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Have local councils lost the plot over allotments?

A homemade shed on an allotment

How long would you wait for an allotment? Some areas of London have 40-year waiting lists, making growing vegetables more exclusive than the swankiest of private clubs. So what’s the future for the humble allotment?

Allotment internet forums were buzzing recently over concerns about the future of allotments.

The government is currently reviewing the 1,294 statutory responsibilities that are currently placed on local authorities – and allotment provision is one of them.

The issue even made it as far as Prime Minister’s Question Time, and in the end the Department for Communities and Local Government had to issue a statement confirming that allotments are not under threat. A spokesman told us:

‘The government is not, and has no plans to, change the rules requiring councils to provide allotments to local communities.’

Allotment demand exceeds supply

So, that’s a relief. But the fact remains that demand for allotments far exceeds supply. Figures out this week show that there are 57 people waiting for every 100 plots. Waiting times around the country vary, but in some parts of London the wait is 40 years. And worryingly, only 66% of councils keep waiting list data, which means that the actual figure could be higher.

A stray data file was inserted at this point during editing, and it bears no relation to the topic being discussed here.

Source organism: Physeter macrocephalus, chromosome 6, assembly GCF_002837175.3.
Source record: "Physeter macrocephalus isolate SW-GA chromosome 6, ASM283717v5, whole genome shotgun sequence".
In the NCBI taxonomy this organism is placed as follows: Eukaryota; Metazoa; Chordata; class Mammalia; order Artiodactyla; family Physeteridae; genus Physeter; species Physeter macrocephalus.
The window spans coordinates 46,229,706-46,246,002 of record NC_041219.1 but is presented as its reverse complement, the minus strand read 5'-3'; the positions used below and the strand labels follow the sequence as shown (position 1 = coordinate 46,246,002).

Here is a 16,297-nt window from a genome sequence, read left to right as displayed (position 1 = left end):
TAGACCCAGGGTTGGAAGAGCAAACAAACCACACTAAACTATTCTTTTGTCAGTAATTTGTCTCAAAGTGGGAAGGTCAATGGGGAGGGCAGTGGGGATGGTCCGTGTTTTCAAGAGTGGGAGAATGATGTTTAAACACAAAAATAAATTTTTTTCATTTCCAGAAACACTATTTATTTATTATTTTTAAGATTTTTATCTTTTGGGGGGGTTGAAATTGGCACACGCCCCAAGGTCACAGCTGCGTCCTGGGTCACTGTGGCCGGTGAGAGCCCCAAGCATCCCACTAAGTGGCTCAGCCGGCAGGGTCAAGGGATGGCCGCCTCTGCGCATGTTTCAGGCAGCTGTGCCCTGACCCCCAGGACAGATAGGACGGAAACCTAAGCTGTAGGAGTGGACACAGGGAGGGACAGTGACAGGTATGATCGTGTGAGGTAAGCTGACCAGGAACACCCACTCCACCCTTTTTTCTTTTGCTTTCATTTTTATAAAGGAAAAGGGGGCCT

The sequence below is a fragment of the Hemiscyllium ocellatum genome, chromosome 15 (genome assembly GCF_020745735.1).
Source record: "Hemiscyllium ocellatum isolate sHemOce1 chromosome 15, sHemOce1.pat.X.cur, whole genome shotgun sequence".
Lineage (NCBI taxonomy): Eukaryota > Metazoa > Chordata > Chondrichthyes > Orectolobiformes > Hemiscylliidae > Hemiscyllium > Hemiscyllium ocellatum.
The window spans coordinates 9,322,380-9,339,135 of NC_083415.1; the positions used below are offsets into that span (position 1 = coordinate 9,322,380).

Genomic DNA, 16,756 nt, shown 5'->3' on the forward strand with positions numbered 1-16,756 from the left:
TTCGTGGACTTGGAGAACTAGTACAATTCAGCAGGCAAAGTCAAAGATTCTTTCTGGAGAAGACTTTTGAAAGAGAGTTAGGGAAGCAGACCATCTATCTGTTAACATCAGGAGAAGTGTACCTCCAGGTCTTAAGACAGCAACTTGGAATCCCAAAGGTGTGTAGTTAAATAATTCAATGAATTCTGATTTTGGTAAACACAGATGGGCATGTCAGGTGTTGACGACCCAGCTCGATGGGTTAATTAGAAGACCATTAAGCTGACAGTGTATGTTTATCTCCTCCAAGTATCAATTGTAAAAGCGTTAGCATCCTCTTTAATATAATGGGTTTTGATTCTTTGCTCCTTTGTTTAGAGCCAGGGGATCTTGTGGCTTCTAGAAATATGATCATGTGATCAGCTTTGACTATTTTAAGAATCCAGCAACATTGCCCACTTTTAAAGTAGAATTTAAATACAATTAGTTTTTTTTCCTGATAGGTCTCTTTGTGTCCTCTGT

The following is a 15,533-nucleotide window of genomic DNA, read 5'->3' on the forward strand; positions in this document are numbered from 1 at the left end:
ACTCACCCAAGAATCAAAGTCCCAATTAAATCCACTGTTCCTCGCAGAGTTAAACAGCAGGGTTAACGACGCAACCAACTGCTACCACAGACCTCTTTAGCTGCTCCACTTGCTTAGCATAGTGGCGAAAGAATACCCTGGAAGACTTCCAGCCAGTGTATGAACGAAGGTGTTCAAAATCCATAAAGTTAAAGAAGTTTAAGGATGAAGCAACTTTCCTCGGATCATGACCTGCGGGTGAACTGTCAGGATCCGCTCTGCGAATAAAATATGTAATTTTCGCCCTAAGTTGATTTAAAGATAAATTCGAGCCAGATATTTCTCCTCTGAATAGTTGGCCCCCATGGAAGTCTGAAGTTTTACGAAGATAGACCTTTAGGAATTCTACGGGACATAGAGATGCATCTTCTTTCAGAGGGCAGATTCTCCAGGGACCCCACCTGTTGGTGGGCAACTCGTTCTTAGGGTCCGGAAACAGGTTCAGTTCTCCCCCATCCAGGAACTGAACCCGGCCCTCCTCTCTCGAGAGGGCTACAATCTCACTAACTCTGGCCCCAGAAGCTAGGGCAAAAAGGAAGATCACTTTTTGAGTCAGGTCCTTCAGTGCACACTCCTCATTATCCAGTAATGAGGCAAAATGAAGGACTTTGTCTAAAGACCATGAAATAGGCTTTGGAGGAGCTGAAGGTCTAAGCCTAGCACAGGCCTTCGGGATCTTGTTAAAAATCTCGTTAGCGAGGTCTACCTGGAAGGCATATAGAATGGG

Some councils are doing their best to reduce lists by bringing disused plots back into use and dividing existing plots into smaller ones. And 35 new sites have been created in the last year, meaning that 900 more people can grow their own. But overall this is doing little to dent overall waiting lists – it’s only helped around 1% of the 86,700 people waiting for a plot.

In theory, if enough people in an area want an allotment, the council must provide them with one – as outlined under Section 23 of the 1908 Act. However, it’s rarely that simple.

In response to such requests, most councils simply state that they have no land available – and there’s not much arguing with that.

Allotments need a makeover

So maybe it’s time to update the law on allotments. Britain is a very different place to what it was in 1908, when more land was available and the population was much smaller.

Of course, existing plots should be safeguarded by law, otherwise they’d be snapped up for development in the blink of an eye. But should the obligation on councils to provide land be reinforced? One suggestion is that if demand for growing spaces has been identified, the local authority should be required to publish a plan setting out how it can meet this.

Alternatively, the creation of growing spaces fits in nicely with the government’s Big Society concept, so maybe we should all come up with ingenious ways of growing food. Several organisations are already doing just that – Landshare, for example, are doing a great job matching would-be growers with spare land.

Some pop-up plots are also err, popping up, on building sites laying idle during the recession. Most of us could probably identify such an area – surely the law could make it easier for private groups to rent or cultivate these sites?